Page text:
Top association Lobbyists

Mitch Bainwol, Recording Industry Association of America
With music being freely shared on the Internet, Bainwol’s group faces the lobbying battle of its life. Last year, the former top aide to Senate Majority Leader Bill Frist (R-Tenn.) gathered congressional support to broaden copyright law, and strengthen the industry’s legal position.

Dan Berger, America’s Community Bankers
His affable personality and numerous connections on and off Capitol Hill have made Berger a major player in Washington.

Red Cavaney, American Petroleum Institute
As head of API, Cavaney represents the interests of “big oil” in Washington. Cavaney is a familiar figure on Capitol Hill, where he is often called to testify, and is close to the White House.

Lee Culpepper, National Restaurant Association
 Active in fighting obesity-related lawsuits, Culpepper is also one of Washington’s experts on small business issues — minimum wage, association health plans,  immigration.

Dan Danner, National Federation of Independent Business
 The small business lobby wields significant influence on Capitol Hill, with NFIB backers noting again and again that small businesses are the engine of the economy. Chief lobbyist Danner was promoted last month to executive vice president, where he will also handle political affairs.

Tom Donohue, U.S. Chamber of Commerce
Donohue has been bigger than life this year. Pro-business politicians, cleaned up in the polls and then began pushing through such long-stalled pro-business legislation as the class-action bill, bankruptcy reform and oil exploration in the Arctic National Wildlife Refuge.

Daniel Duff, American Public Transportation Association
 In the spotlight again this year thanks to delays in Congress’s approval of the transportation reauthorization bill, Duff is the point man for cities and states trying to beef up their mass transit.

John Engler, National Association of Manufacturers
Former Michigan governor John Engler quickly shook up Washington. As the new head of the National Association of Manufacturers, Engler, a Republican, pledged NAM’s considerable resources in support an issue usually associated with social conservatives, judicial nominees.

Jonathan Etherton, Aerospace Industries Association
 The head of AIA’s lobbying shop since April 2002, Etherton understands and can navigate the Pentagon’s complicated acquisition policies a once-obscure topic that is now making headlines thanks to probes by Sen. John McCain (R-Ariz.).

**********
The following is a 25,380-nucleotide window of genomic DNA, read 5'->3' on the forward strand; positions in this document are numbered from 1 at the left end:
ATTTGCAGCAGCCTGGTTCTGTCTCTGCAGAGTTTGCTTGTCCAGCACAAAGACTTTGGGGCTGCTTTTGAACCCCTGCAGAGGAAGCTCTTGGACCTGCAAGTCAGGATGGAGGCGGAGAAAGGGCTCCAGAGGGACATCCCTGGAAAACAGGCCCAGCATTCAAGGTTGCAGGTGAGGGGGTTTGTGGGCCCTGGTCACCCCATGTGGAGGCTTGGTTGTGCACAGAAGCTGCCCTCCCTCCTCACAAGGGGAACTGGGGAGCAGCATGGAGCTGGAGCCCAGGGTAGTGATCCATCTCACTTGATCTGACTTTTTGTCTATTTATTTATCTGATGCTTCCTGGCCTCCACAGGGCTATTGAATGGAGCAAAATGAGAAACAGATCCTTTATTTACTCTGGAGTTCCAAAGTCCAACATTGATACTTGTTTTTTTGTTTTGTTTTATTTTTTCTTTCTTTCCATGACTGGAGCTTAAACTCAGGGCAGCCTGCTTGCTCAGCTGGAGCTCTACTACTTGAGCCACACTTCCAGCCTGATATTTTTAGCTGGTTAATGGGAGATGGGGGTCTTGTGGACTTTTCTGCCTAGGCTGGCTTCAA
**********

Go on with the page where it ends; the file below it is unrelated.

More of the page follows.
Frank Fahrenkopf, American Gaming Association
 Fahrenkopf is a familiar face in Washington. He became a nationally recognized figure as chairman of the Republican Party from 1983 to 1989. He has been AGA’s CEO since 1995, the only person to hold that position.

Jerry Giovaniello, National Association of Realtors
Always a strong voice on small-business issues, Giovaniello has two other issues front and center this year. NAR is trying to prevent reform of government-sponsored enterprises, including mortgage giants Fannie Mae and Freddie Mac, from diminishing the federal role in housing. And earlier this year, the organization sent 900,000 e-mails to its members for their help in preventing regulations that would let banks engage in real-estate brokerage.

Karen Ignagni, America’s Health Insurance Plans
 Ignagni, a former Senate aide and AFL-CIO employee, is always a class act – even when the HMO debate gets ugly.

Bruce Josten, U.S. Chamber of Commerce
 As the No. 2, Josten has been a large part of the Chamber’s recent successes. He directs the day-to-day business while Donohue raises money.

Charles “Chip” Kahn, Federation of American Hospitals
 An architect of the campaign that put the nail in the coffin of the Clinton healthcare plan, Kahn is fighting to protect Medicare payments while fending off a challenge from specialty hospitals.

Tom Kuhn, Edison Electric Institute
 The president released his energy plan in 2001, but lobbyists haven’t been able to carry it through Congress. Don’t blame Kuhn, who has deftly managed the competing interests within the EEI.

Rolf Lundberg, U.S. Chamber of Commerce